Wockenfuss v. StateAnnotate this Case
521 S.W.2d 630 (1975)
George WOCKENFUSS, Appellant, v. The STATE of Texas, Appellee.
Court of Criminal Appeals of Texas.
April 16, 1975.
*631 Jim Hamilton, Houston, for appellant.
Carol S. Vance, Dist. Atty., James C. Brough and Larry Meyer, Asst. Dist. Attys., Houston, Jim D. Vollers, State's Atty., and David S. McAngus, Asst. State's Atty., Austin, for the State.OPINION
The offense is burglary to commit theft; the punishment, seven years.
In ground of error one appellant claims a violation of his constitutional right against double jeopardy. The basis of this complaint is that the indictment in this cause, No. 200,325, which charged appellant with burglary of a house occupied and controlled by one Gene Elkins was in fact a re-indictment of Cause No. 137,323, which alleged the injured party to be Carl Elkins. At the outset we note that this claim is made for the first time on appeal and that no written and sworn special pleading was filed with the trial court as required by Arts. 27.05 and 27.06, Vernon's Ann.C.C.P.
The first indictment was returned on December 19, 1968. After several continuances, the trial was set for April 17, 1970. On that date appellant jumped bail without having been tried. The next notation in the court's docket sheet is dated July 19, 1973, and it originally stated that the case was set for "sentencing" and further announcements on July 24, 1973. On September 6, 1973, appellant was re-indicted for the same offense in Cause No. 200,325. On October 4, the original indictment, No. 137,323, was dismissed.
The appellant's central argument in this ground is based on the docket entry dated July 19, 1973. He claims that since the court set the case for sentencing and announcements, the only logical inference is that some sort of plea and conviction must have been entered, and therefore jeopardy would have attached.
The record clearly indicates that appellant jumped bond before any trial in this case was held. The burden is on the accused to prove an affirmative defense of prior jeopardy. Galloway v. State, Tex. Cr.App., 420 S.W.2d 721. There is nothing to indicate that the entry made (and later deleted) by the judge on July 19, 1973, was any more than clerical error.
The ground is overruled.
In his second ground of error, appellant contends that the court erred in admitting evidence as to the bond jumping in the instant case over his objection that it was irrelevant and prejudicial.
The record reflects that the State introduced evidence showing that appellant did not appear when this case was called on April 17, 1970. Outside the presence of *632 the jury, appellant cross-examined a witness who had been the prosecutor at the time in question. He elicited information to the effect that at the time of the bond forfeiture in the present case five other bonds were simultaneously forfeited and an appeal bond on a prior rape conviction had been forfeited a month before.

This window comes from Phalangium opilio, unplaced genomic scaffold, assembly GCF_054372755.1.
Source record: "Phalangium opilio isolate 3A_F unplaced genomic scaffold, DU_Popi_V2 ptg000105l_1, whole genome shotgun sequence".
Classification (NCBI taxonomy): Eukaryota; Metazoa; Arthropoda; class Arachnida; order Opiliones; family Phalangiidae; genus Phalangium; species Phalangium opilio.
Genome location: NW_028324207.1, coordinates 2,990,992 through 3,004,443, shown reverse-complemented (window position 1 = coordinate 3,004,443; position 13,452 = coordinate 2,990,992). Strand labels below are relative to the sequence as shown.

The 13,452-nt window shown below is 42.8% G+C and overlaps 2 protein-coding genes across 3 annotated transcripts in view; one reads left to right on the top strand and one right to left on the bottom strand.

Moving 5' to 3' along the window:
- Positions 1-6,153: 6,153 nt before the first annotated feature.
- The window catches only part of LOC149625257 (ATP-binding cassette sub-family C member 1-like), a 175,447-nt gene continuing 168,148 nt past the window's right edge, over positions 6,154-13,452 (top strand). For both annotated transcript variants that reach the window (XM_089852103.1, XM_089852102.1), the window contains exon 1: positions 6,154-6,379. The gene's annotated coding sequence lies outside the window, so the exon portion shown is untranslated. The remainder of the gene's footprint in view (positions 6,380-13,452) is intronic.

Following this testimony on voir dire, the court admitted in the presence of the jury the evidence as to flight.
This Court in Hodge v. State, Tex.Cr. App., 506 S.W.2d 870, 873, said:"[T]o support admission of evidence of escape from custody and flight, it must appear that the escape and flight has some legal relevance to the offense under prosecution... In order to have such evidence excluded, the burden then shifts to the defendant to show affirmatively that the escape and flight is directly connected to some other transaction and further show that it is not connected with the offense on trial."
In Damron v. State, 58 Tex.Cr.R. 255, 125 S.W. 396, the defendant showed by bill of exception that he had not sought to escape for the crime charged, but for another offense. The Court noted that if the escape was in relation to more than one offense it was admissible to all rather than none. The State was not required to negative a relation to other offenses.
The mere showing in the case at bar of other charges pending at the time of flight is insufficient to satisfy the requirement of Hodge v. State, supra, that a defendant must prove the flight to be connected with some other transaction and not the offense on trial. An issue could have been raised in the present case; for example, if appellant had taken the stand outside the presence of the jury for the limited purpose of testifying that the flight occurred because of circumstances surrounding the prior rape conviction or else those relating to another currently pending charge, rather than the present offense. Absent such a showing, the reasoning in Damron v. State, supra, is applicable, and the evidence of flight is admissible as to all of the offenses.
The ground is overruled.
In his third ground of error appellant contends that error was committed and a new trial should have been granted when the complaining witness and the Assistant District Attorney referred to the offense as a "robbery".
The complained of questioning was as follows:"Q I would like to direct your attention to November 1, 1968, about 10:30 in the evening. Do you recall an incident that happened at that time? A I assume we are talking about the robbery. Q Yes, sir."
Appellant's objection was sustained and the jury was instructed to disregard. The record does not indicate that this was any more than an inadvertent error on the part of the prosecutor, and we cannot say that it was calculated to influence the jury adversely to the appellant. Hopkins v. State, 480 S.W.2d 212. Further, since he did not move for a mistrial, all relief requested was properly furnished, and he is in no position to complain. Haywood v. State, 482 S.W.2d 855, and Franks v. State, 462 S.W.2d 287.
The judgment is affirmed.
ROBERTS, J., dissents.